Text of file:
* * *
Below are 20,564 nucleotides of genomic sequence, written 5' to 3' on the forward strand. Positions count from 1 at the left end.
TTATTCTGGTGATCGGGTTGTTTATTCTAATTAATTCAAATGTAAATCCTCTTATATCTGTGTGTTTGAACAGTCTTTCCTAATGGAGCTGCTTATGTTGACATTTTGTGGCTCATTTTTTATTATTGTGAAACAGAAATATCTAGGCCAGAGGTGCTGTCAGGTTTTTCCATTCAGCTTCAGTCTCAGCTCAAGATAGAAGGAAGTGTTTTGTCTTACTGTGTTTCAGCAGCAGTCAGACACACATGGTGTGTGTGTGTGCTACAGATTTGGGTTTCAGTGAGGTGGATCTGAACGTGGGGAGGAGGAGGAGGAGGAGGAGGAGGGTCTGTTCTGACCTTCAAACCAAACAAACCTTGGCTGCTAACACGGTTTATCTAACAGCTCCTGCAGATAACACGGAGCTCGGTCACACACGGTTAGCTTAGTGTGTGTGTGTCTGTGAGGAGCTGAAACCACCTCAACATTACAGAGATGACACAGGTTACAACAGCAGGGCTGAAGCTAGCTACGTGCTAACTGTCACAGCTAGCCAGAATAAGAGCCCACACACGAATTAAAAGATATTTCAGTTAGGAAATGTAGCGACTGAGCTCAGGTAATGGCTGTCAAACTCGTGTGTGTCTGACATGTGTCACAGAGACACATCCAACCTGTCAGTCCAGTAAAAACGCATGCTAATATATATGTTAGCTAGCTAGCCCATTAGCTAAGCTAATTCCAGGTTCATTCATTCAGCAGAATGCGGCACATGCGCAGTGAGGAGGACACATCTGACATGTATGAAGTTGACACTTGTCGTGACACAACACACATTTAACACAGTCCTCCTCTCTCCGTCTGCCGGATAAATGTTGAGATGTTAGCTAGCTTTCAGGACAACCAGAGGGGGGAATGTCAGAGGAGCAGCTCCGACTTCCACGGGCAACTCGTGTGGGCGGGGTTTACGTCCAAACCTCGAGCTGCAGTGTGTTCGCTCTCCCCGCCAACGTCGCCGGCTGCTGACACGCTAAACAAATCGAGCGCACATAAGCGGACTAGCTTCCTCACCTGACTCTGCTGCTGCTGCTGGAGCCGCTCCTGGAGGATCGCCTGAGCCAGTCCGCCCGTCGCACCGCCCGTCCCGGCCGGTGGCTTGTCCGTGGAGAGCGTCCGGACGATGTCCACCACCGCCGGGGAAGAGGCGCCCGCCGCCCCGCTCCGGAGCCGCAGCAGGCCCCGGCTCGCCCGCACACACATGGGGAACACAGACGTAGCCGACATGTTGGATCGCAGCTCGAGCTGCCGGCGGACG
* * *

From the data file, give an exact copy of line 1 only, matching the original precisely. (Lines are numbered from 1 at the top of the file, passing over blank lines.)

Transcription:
Below are 20,564 nucleotides of genomic sequence, written 5' to 3' on the forward strand. Positions count from 1 at the left end.